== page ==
Evaluating human behaviour during a disaster evacuation process: A literature review

The frequency of natural and man-made disasters has increased over the past few decades, which has doubled the significance of evacuation planning because it directly affects people's lives and properties. How evacuees behave during a disaster and the methodologies to assess their behaviour are vital factors in managing any emergency scenario. For example, during the evacuation of a transportation network, users' amount of information and how they react are imperative to achieve a resilient response to a disaster. Even though there are numerous approaches for assessing evacuee behaviour, further research is needed to determine how and when each methodology should be employed. This paper intends to evaluate and classify the methodologies that have been presented up to date to create a more consistent approach to interpreting human behaviour during an evacuation process. The majority of studies focus on how people behave during an evacuation of a building, with less attention paid to how they behave during a transport evacuation. Among the proposed methodologies in this paper, the virtual reality approach, in individual behaviour, and agent-based models, in crowd behaviour, have more advantages than other approaches. Overall, a comparison between the proposed approaches is made in the discussion part. The output of this study provides the classifications and suggestions for researchers to pick an appropriate approach based on the types of problems, and some direction for future studies are introduced. To reach the research goal, 179 papers have been reviewed between 1954 to 2022.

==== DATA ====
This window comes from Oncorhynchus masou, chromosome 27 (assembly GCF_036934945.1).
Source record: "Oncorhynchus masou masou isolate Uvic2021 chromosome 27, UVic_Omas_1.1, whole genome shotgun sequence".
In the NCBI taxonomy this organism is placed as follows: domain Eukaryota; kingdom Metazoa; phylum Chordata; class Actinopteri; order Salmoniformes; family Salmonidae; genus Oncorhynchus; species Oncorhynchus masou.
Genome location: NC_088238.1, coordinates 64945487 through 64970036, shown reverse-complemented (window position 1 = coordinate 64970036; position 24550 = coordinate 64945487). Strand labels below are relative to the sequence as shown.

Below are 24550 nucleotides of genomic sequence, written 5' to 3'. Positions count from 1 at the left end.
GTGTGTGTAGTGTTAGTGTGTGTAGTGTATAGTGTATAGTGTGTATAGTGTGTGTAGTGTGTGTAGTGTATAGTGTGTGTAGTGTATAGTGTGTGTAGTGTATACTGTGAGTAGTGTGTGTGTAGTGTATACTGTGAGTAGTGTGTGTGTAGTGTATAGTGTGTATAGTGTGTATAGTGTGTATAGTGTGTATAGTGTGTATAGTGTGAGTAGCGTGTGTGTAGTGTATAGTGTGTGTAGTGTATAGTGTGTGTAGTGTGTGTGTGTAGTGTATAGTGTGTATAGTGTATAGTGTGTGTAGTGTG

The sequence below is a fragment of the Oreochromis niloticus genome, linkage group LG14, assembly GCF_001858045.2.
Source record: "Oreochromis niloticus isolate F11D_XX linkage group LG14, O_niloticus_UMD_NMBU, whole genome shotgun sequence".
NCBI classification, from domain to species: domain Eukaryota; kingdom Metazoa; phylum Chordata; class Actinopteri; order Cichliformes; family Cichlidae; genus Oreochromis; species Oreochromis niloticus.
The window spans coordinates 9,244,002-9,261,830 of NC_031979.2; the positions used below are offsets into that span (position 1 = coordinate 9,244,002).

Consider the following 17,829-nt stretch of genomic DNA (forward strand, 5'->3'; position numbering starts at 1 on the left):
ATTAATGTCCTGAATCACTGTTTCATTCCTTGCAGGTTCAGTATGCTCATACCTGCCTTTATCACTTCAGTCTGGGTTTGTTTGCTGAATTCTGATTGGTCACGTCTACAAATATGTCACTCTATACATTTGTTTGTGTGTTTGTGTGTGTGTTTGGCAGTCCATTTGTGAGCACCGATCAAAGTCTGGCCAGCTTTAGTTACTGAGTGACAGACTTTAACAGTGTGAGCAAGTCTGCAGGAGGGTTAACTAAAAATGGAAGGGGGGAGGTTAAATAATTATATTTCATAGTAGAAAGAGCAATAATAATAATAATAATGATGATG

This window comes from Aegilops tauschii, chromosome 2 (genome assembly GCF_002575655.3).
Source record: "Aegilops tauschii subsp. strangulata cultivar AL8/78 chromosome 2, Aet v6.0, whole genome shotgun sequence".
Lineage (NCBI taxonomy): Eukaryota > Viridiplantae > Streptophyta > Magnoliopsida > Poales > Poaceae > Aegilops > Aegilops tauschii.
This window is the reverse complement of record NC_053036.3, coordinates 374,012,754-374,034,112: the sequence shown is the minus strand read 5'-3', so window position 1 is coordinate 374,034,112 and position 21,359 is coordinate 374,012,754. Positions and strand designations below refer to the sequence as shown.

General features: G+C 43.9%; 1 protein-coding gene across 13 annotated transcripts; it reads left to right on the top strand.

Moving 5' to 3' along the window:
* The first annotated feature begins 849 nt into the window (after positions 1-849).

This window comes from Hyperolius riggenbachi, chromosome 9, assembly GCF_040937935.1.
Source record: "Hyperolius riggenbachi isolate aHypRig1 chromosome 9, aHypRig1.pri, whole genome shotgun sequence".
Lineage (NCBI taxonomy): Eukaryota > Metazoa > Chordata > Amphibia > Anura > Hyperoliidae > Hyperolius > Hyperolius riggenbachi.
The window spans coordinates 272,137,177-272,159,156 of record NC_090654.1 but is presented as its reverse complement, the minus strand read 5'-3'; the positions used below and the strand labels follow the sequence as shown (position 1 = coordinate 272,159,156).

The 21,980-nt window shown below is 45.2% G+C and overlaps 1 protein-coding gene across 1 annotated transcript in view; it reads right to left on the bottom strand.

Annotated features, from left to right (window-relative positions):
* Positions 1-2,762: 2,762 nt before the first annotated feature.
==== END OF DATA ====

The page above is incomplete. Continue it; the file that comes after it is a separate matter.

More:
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  • English

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  • Accession Number: 01889333
  • Record Type: Publication
  • Files: TRIS
  • Created Date: Jul 31 2023 8:45AM